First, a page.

We demonstrate that the conditions for plastic instability, which are traditionally obtained from solid mechanics considerations, also follow from linear stability analysis of the intrinsic evolution laws for the dislocation density. However, the strain rate sensitivity effect enters these conditions in a way different to the known Hart criterion. The necking strain predicted from the dislocation-based models shows good agreement with experimental data, highlighting the primary role played by dynamic dislocation recovery in the stability of uniform plastic flow. In particular, a sharp drop of ductility after plastic deformation to modest strains has been accounted for. A result of special interest with regard to ultrafine-grained materials is the predicted increase of their tensile ductility with increased strain imparted to them by prior severe plastic deformation. Importantly, ductility of such materials was found not to be governed primarily by increased strain rate sensitivity of the flow stress, as is commonly assumed in literature. Rather, it emerges as a result of a decrease in the rate of dynamic recovery of dislocations and the history of the pre-processing by severe plastic deformation.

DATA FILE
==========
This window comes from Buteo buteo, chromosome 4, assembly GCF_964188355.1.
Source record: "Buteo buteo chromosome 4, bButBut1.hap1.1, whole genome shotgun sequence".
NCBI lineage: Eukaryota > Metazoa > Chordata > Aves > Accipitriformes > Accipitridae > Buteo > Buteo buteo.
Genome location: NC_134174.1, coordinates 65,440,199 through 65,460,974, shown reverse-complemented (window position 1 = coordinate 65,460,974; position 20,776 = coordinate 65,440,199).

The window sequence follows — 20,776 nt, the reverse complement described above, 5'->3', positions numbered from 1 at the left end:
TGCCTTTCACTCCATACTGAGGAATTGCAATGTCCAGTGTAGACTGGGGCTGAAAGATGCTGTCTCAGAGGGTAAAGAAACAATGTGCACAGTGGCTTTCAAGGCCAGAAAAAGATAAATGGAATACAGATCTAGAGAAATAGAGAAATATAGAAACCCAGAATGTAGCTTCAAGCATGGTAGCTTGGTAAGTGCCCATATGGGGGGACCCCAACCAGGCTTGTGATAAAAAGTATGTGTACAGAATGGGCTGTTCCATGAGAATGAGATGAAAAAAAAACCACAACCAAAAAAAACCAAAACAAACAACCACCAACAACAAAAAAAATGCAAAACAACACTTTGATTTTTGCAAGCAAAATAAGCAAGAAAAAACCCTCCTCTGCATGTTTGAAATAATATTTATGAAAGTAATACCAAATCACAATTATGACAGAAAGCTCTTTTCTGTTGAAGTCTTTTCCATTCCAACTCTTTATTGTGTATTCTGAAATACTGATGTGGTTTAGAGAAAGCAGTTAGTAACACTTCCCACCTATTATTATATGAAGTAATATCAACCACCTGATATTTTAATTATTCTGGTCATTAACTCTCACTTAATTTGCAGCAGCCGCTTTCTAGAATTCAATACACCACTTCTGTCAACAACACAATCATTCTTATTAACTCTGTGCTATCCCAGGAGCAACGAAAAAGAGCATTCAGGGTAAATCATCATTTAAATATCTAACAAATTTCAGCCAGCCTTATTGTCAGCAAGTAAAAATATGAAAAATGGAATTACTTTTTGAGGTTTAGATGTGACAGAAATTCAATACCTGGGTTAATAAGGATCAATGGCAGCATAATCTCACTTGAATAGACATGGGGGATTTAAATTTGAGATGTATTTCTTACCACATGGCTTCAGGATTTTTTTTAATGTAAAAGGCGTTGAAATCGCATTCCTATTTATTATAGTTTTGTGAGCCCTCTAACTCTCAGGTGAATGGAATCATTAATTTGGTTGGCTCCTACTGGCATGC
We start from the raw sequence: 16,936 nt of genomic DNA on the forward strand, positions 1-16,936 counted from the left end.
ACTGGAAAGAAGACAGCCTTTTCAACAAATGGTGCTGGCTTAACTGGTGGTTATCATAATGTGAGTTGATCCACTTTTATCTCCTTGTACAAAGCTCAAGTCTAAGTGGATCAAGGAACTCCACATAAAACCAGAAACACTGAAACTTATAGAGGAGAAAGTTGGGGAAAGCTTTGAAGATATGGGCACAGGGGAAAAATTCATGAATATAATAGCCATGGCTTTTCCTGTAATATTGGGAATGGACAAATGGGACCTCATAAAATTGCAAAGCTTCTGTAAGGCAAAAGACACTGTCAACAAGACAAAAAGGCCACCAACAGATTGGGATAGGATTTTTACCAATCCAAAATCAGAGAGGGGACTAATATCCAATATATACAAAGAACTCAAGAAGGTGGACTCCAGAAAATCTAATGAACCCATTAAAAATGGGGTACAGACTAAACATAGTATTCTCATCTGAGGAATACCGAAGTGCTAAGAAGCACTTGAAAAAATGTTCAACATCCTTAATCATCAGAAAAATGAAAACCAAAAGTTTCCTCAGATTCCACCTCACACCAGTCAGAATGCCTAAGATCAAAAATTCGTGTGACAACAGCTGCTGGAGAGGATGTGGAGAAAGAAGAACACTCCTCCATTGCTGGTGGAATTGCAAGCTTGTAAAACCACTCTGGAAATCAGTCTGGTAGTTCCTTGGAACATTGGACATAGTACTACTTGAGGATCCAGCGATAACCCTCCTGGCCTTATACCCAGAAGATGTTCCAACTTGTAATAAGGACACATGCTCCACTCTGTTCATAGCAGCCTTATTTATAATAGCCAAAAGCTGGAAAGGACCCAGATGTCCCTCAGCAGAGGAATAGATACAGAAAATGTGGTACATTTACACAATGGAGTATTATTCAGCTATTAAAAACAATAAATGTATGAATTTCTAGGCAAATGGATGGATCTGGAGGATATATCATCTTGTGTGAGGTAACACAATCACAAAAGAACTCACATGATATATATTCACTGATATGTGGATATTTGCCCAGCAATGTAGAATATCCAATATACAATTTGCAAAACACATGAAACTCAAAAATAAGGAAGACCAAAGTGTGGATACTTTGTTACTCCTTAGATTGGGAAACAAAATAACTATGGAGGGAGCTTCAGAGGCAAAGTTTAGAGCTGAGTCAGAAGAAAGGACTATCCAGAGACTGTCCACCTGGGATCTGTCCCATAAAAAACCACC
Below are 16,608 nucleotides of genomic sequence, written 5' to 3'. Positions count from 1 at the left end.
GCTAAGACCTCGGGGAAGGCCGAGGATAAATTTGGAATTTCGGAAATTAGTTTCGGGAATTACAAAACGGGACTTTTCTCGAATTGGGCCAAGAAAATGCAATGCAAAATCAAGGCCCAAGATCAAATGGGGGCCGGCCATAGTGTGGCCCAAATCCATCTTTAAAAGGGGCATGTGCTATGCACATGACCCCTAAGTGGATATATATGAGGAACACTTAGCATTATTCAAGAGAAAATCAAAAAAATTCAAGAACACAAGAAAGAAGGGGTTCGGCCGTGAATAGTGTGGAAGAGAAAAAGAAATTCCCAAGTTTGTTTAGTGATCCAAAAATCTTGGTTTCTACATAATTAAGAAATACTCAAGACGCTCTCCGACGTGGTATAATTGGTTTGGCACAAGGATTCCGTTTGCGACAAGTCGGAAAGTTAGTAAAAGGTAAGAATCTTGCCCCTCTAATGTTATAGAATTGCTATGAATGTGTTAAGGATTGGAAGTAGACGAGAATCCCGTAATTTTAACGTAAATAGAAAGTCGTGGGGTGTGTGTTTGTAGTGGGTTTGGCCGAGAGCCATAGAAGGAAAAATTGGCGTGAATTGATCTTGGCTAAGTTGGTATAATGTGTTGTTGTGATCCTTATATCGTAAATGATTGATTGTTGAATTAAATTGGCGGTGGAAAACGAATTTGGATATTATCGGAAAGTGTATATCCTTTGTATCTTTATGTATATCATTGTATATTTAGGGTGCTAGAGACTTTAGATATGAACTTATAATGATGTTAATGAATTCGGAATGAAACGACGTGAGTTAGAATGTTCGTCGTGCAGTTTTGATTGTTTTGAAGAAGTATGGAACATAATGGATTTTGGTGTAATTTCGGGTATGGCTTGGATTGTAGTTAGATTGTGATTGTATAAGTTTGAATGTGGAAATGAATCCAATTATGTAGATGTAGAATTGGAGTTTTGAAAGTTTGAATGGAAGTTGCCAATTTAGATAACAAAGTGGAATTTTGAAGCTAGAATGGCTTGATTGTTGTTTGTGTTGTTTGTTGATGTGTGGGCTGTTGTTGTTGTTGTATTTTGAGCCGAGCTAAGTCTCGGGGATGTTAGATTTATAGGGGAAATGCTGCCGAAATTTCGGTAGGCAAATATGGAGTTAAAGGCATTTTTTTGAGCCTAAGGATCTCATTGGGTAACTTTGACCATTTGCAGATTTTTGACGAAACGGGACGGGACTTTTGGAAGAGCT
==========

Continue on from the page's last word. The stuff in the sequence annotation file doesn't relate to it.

- Dislocation density evolution
- Plastic instability
- Strain hardening
- Strain rate sensitivity
- Ultrafine-grained materials